Air Wings puts you behind the controls of a maneuverable paper airplane, flying through a variety of household environments like a cardboard box fort or a sandbox. You pick up weapons (spitballs, rubber bands, pencil missiles, etc) to engage in multiplayer online battle through Game Center.

The controls are similar to any other accelerometer-based flight game. Tilt the iDevice to direct your plane and use buttons to fire, select weapons, boost, or calibrate the accelerometer. There’s a pretty low flight ceiling, so don’t expect to haul up on your iPhone to pull a loop and get the drop on a tailing opponent – you’ll just straighten out into a level flight at max altitude. Controls are responsive and can be adjusted for sensitivity. The 3D graphics are nice, but hardly revolutionary. It’s a lot like Bugdom in that respect, set in a miniature environment filled with everyday objects like flashlights and concrete blocks.

Unlike Pangea’s other games, Air Wings uses a freemium payment model. This means that the app is free to download and play, but you can pay via in-app purchases to unlock more planes and maps. By default you can use only the most basic plane and one combat arena. This isn’t too bad though, since multiplayer battles take place in any randomized map whether you’ve bought it or not. Buying a map just allows you to use it for practice flights. The plane upgrades are worth buying, since the basic “Dart” airplane is easily outdone by the upgraded models. There are two upgrade packs for purchase, each containing two airplanes. I recommend getting only the second plane pack if you’re strapped for cash, since it gives you the extremes (the fastest, least durable plane and the toughest, slowest one) to nicely round out your arsenal. The game includes unobtrusive iAds which are removed by purchasing any upgrade.

Air Wings is the first multiplayer game I’ve played that uses Game Center for matching opponents, and it works remarkably well. You can invite friends or compete against up to three random opponents. The game builds in audio support, so you can chat with your enemies as you shoot them from the sky. Don’t worry – this can be disabled if they get upset and start shouting profanities (or if they don’t speak your language!) Game Center doesn’t seem to match players by skill or award visible points for wining or losing, but it does keep a tally of your worldwide rank just like any other game.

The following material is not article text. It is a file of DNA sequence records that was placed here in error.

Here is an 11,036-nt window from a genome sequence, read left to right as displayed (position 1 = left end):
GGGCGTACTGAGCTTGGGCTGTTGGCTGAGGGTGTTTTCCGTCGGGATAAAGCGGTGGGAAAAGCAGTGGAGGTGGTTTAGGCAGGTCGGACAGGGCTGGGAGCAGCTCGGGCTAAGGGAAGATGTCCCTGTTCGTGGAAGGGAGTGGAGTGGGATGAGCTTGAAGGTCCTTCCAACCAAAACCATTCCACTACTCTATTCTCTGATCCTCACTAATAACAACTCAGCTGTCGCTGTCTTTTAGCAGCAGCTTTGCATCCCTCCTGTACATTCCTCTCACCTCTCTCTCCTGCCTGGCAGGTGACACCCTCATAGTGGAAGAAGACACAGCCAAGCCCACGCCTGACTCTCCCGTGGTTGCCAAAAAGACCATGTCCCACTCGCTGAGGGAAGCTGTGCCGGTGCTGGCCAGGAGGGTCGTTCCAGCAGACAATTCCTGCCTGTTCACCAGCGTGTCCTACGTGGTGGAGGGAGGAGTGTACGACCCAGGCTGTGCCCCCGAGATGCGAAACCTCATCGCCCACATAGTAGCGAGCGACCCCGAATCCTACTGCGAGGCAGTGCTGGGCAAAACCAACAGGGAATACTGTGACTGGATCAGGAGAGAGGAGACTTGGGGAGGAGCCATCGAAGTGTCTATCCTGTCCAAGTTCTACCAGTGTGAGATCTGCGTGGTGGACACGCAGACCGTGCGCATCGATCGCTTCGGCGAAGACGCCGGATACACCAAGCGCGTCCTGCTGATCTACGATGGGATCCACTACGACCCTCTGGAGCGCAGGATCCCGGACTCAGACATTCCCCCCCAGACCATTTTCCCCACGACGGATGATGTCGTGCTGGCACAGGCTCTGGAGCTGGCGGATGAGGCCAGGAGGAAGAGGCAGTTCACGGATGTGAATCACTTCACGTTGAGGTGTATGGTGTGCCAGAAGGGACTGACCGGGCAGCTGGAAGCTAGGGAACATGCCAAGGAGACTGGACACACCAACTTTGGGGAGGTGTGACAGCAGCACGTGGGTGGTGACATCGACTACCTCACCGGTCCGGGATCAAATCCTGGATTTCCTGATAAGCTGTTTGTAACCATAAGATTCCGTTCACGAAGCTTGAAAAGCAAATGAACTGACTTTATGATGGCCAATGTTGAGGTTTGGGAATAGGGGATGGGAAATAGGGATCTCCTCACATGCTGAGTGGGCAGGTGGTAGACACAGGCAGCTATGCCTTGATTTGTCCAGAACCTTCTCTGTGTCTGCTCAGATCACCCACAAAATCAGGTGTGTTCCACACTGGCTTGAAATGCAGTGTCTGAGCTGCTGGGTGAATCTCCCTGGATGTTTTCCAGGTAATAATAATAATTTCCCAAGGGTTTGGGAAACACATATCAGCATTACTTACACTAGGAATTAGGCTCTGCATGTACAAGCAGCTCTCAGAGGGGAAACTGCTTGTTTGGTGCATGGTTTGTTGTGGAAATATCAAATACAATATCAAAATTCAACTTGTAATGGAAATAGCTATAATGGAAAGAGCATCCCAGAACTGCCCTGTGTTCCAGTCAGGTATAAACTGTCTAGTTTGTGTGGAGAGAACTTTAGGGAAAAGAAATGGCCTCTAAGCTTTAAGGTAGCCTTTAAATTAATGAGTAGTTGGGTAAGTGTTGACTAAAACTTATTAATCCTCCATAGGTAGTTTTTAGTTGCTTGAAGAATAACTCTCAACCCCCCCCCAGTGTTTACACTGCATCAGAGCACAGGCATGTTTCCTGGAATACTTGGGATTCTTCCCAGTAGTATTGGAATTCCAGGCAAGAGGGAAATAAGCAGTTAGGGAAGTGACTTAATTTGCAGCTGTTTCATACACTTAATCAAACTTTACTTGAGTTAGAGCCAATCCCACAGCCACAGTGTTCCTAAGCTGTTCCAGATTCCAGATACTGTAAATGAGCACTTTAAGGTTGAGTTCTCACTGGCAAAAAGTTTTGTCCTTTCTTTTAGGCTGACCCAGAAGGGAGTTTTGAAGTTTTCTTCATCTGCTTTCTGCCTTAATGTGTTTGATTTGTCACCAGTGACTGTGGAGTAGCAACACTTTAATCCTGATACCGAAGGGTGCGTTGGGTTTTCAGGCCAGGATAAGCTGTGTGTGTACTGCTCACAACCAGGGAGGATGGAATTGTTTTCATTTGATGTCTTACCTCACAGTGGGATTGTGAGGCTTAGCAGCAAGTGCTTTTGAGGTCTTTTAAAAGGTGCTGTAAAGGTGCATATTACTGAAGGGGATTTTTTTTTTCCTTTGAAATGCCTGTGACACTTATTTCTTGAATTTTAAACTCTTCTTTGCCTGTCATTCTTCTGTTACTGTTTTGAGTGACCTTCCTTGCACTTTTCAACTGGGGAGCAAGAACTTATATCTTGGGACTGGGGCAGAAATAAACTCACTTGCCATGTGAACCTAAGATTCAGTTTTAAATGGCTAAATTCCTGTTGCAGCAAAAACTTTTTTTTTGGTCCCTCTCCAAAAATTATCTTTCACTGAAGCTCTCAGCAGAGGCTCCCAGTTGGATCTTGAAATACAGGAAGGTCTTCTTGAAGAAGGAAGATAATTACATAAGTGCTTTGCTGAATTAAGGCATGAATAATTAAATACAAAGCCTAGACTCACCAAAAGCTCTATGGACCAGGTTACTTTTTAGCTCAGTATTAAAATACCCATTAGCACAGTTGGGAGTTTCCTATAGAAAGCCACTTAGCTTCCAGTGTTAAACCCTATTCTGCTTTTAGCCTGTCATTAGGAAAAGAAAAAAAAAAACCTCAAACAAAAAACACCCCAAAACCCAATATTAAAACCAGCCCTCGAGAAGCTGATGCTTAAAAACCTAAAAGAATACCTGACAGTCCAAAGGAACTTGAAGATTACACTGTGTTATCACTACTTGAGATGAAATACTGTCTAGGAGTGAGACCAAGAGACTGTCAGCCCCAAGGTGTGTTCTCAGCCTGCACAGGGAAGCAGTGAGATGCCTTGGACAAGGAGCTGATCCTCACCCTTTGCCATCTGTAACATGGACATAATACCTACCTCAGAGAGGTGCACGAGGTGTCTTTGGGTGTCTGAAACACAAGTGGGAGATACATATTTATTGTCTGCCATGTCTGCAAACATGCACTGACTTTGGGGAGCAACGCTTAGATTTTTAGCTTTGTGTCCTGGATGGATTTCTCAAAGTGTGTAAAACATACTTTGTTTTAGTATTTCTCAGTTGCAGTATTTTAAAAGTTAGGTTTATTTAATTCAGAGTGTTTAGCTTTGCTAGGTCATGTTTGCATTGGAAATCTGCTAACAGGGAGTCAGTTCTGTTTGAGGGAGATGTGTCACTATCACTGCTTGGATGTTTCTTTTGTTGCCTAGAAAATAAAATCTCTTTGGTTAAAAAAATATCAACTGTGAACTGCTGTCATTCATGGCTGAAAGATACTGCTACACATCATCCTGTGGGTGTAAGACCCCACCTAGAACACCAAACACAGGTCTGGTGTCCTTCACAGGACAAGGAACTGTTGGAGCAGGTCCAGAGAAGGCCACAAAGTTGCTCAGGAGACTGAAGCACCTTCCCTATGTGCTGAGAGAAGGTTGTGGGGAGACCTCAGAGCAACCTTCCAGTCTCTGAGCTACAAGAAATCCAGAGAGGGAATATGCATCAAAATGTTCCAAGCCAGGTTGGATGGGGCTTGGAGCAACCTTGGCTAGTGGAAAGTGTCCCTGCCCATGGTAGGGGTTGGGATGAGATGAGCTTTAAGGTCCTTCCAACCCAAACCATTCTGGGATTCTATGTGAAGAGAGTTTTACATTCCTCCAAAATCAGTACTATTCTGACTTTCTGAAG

Overall, this is a great simple flying game for iOS. It’s not a flight sim, and it’s not for tweakers or achievement hunters. You’re not scored, nor can you change or customize your planes. But if you want to take a few minutes to strafe another paper airplane with rubber bands, sticky darts, and firecracker mines, it’s a lot of fun. After only a few hours, Air Wings has earned a permanent place in my Games folder.

Air Wings is free on the App Store.

Mike Daisey embarrasses himself, This American Life, and everyone else.

In a painful blog post, This American Life host Ira Glass has retracted his most popular episode because Mike Daisey lied to him.

He lied about where he went, what he saw, and who he talked to. He lied in his stage monologue “The Agony and the Ecstasy of Steve Jobs,” and he lied on the radio.

NPR finally caught up with his Chinese interpreter (who Daisey claimed had a different name and couldn’t be reached.) She was surprised to hear about all the horrible things they supposedly saw, and she remembered a completely different course of events. While that could just as easily be coverup from Foxconn or the Chinese government, Mike Daisey now willingly admits that large portions of his story were made up for the sake of “theatre.” His heart-rending conversations with underage, oppressed, or crippled workers simply never happened.

Consider that Daisey was the one that originally sparked this most recent wave of Apple-China outrage. The New York Times articles published mere weeks after his NPR monologue. The protests and online petitions. The Nightline documentary. Throughout it all, a bewildered and offended Tim Cook asserted such claims were “patently false” while inviting press to tour the factories.

It was Daisey’s word vs Cook’s. Now one of them is now a proven liar, and it’s sure as hell not Tim Cook.

In one day, my opinion of Mike Daisey has gone from “ethical, talented performer and amateur investigator” to “assclown.”